In my previous blog, posted in April, I discussed who hires a forensic accountant in spousal divorce and offered broad categories of what the forensic accountant might be hired to do: analyze income or cash flow, trace separate property, uncover and quantify previously undisclosed assets, summarize money spent on extramarital affair(s), or analyze tax consequences of property division.
Today, I want to explain one of those items in more detail: analyzing income or cash flow. In spousal divorce, cash flow available needs to be quantified as a step in determining whether support (child support and/or spousal support) is appropriate, and if so, what the proper amount is. Income as reported on Federal tax returns frequently does not represent cash available year over year due to a number of potential factors. Qualified retirement income, depreciation, and distributions from Subchapter S Corporations are examples of just a few items that need to be considered when moving from income on a tax return to actual cash flow available for support.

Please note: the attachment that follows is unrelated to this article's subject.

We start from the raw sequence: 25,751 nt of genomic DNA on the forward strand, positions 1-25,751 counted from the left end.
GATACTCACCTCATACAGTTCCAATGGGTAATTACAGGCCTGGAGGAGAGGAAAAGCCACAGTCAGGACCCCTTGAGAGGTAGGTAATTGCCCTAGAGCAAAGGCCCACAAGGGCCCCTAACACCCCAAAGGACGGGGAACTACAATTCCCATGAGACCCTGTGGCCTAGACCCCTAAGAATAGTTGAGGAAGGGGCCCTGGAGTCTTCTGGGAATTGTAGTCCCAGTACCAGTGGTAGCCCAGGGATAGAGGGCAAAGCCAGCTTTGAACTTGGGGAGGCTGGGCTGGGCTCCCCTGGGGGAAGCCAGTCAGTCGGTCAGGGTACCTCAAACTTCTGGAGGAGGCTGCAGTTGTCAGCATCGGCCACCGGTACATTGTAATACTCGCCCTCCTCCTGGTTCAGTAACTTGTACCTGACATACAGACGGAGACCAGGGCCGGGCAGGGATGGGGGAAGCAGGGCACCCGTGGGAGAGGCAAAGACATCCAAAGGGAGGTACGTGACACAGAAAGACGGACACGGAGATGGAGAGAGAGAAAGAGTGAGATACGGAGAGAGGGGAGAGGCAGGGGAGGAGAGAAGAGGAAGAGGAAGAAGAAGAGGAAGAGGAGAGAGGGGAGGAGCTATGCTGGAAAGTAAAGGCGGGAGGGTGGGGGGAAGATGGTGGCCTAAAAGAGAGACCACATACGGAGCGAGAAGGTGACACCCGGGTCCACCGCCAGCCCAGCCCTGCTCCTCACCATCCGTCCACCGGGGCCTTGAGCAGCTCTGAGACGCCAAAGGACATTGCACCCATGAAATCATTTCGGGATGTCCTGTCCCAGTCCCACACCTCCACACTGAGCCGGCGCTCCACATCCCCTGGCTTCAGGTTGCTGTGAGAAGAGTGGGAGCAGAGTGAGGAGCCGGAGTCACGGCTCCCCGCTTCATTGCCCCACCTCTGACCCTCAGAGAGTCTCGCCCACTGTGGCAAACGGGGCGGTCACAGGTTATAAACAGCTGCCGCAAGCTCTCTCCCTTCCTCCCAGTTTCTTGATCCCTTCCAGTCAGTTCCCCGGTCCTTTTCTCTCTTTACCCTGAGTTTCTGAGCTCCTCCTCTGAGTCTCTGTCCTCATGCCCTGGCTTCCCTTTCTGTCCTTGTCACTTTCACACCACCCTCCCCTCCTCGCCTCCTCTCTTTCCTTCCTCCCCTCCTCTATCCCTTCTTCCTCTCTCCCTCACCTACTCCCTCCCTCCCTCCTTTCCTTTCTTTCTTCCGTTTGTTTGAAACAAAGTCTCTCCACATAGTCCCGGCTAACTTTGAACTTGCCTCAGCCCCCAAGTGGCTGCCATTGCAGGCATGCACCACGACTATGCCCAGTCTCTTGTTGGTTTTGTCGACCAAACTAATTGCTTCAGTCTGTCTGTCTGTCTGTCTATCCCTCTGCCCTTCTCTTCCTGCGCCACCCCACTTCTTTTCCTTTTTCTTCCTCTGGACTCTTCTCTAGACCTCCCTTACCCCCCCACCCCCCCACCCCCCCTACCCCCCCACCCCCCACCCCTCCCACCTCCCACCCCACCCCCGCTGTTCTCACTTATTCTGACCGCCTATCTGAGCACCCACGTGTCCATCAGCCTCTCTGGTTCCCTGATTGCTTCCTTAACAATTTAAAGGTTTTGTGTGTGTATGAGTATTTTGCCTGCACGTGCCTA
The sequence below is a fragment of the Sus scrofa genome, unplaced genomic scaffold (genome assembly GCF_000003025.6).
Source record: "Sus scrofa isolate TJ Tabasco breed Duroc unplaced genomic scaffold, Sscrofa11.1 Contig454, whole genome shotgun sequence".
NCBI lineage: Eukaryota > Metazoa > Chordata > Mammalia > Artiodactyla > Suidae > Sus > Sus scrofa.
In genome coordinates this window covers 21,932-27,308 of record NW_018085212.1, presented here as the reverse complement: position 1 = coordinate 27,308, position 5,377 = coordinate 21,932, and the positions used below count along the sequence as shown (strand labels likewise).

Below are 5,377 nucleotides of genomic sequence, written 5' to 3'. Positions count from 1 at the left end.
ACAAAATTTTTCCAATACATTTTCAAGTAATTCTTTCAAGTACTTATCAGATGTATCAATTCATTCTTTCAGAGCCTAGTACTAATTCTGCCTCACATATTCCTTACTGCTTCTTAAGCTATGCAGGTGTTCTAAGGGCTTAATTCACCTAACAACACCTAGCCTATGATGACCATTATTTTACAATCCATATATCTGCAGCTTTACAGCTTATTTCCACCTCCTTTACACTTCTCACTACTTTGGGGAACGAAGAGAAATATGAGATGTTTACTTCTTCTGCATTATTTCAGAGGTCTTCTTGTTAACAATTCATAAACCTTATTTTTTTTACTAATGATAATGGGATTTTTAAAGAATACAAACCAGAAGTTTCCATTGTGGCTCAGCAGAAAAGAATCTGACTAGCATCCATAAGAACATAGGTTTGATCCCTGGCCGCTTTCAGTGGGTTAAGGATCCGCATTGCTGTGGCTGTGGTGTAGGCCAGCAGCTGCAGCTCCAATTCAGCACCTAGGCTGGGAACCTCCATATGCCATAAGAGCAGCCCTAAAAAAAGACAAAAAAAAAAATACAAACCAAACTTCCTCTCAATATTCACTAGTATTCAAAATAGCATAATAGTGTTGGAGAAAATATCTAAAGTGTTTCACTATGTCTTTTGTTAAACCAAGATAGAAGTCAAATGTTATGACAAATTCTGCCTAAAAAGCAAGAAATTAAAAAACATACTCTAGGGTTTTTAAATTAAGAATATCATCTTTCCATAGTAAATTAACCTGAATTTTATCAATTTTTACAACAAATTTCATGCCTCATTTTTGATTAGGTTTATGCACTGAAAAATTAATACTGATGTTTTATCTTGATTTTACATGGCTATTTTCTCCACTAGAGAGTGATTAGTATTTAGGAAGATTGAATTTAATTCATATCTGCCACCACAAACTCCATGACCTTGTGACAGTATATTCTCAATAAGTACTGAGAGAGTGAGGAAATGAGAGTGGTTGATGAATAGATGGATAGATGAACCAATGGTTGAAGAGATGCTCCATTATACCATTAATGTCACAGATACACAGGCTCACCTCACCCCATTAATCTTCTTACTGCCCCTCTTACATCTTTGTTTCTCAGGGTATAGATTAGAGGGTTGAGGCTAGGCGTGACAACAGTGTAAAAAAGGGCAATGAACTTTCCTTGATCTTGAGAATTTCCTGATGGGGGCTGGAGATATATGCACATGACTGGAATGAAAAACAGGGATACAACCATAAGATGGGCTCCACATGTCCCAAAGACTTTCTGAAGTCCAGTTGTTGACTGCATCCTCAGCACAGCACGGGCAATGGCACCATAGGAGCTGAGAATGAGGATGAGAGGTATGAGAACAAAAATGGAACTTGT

These examples reinforce a theme that has featured prominently in my previous blog posts: comprehensively understanding the facts and analyzing the appropriate data allows for effective and efficient problem solving in the complicated arena of spousal divorce.
Please contact me at firstname.lastname@example.org or (614) 545-9100, if you have complex financial issues that need be understood and presented simply and cleanly. At Clarus, we bring clarity to complex financial issues so you can make solid, well-informed financial decisions.
I am not an attorney and do not purport to be giving legal advice. If you are seeking legal advice, please consult your attorney.